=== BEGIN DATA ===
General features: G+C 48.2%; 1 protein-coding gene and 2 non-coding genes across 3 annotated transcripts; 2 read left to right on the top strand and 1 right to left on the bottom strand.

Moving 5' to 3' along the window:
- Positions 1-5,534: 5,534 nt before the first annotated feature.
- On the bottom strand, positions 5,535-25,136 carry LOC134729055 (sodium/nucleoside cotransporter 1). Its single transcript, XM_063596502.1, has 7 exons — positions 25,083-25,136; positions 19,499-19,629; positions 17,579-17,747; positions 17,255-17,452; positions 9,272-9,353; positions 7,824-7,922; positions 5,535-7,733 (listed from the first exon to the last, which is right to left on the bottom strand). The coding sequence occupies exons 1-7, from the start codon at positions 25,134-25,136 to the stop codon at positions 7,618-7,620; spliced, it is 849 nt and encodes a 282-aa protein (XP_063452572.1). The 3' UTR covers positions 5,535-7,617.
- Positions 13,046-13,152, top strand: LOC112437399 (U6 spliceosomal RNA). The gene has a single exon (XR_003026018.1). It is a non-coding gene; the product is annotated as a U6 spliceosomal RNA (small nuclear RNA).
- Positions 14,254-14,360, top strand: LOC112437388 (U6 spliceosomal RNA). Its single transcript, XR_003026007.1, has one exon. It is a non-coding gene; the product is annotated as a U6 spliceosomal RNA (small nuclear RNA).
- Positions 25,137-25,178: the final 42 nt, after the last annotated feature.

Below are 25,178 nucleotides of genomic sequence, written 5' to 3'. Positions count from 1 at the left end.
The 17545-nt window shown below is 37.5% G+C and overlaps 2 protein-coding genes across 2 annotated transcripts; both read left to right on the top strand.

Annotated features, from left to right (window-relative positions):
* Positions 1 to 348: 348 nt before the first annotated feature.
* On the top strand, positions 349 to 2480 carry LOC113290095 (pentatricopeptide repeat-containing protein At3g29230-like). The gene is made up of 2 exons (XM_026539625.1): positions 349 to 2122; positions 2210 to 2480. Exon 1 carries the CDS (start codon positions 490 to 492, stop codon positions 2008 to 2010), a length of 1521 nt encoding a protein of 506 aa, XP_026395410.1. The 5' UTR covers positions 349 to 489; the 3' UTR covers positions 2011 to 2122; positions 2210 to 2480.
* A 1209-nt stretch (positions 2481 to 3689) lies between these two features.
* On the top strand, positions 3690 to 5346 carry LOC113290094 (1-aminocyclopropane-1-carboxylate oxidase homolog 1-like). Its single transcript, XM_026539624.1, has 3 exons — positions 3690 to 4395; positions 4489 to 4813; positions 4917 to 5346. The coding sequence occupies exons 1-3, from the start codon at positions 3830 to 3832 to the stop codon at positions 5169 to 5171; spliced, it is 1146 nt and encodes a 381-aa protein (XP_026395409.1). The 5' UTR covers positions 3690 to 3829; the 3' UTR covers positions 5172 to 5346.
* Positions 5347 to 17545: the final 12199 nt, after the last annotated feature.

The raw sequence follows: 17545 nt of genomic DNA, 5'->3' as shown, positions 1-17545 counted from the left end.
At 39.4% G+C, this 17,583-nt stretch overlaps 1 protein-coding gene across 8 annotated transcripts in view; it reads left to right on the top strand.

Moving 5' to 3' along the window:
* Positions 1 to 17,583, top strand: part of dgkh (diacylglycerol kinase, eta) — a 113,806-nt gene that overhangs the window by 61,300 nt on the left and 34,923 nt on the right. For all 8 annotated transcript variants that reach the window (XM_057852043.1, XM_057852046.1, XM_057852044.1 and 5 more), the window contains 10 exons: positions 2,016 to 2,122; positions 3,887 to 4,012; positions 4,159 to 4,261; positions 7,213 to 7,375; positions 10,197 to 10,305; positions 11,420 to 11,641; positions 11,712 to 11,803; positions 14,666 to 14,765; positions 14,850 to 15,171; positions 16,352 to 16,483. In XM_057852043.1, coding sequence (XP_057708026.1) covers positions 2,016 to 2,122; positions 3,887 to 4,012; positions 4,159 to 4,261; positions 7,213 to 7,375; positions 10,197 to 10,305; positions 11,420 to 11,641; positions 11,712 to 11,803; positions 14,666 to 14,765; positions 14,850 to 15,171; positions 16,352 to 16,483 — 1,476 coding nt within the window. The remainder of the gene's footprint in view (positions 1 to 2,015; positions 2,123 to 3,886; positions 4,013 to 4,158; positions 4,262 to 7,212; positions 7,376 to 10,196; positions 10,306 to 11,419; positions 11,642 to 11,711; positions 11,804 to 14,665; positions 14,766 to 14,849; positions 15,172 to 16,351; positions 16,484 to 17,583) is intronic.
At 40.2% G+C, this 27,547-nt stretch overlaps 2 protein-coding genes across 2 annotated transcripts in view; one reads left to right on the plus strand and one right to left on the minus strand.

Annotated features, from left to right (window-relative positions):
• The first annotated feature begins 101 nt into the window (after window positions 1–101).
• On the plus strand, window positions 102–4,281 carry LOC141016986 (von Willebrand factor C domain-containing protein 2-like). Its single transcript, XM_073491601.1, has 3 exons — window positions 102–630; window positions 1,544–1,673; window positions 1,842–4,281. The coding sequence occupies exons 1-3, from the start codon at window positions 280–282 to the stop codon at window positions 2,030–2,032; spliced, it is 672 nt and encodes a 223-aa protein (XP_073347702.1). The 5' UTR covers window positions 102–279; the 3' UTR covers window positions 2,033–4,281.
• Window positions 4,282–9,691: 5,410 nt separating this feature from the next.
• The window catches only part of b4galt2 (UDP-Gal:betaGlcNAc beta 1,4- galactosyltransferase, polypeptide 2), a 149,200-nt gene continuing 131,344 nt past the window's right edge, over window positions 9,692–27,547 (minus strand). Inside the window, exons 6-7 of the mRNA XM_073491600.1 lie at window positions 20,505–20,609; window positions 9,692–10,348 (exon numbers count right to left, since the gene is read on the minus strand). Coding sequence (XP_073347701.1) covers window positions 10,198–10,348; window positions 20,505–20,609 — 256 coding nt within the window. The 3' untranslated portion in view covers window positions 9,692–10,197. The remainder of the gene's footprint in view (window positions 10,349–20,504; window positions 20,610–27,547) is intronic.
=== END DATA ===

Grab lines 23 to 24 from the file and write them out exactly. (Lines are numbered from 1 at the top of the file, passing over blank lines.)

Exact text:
• On the plus strand, window positions 102–4,281 carry LOC141016986 (von Willebrand factor C domain-containing protein 2-like). Its single transcript, XM_073491601.1, has 3 exons — window positions 102–630; window positions 1,544–1,673; window positions 1,842–4,281. The coding sequence occupies exons 1-3, from the start codon at window positions 280–282 to the stop codon at window positions 2,030–2,032; spliced, it is 672 nt and encodes a 223-aa protein (XP_073347702.1). The 5' UTR covers window positions 102–279; the 3' UTR covers window positions 2,033–4,281.
• Window positions 4,282–9,691: 5,410 nt separating this feature from the next.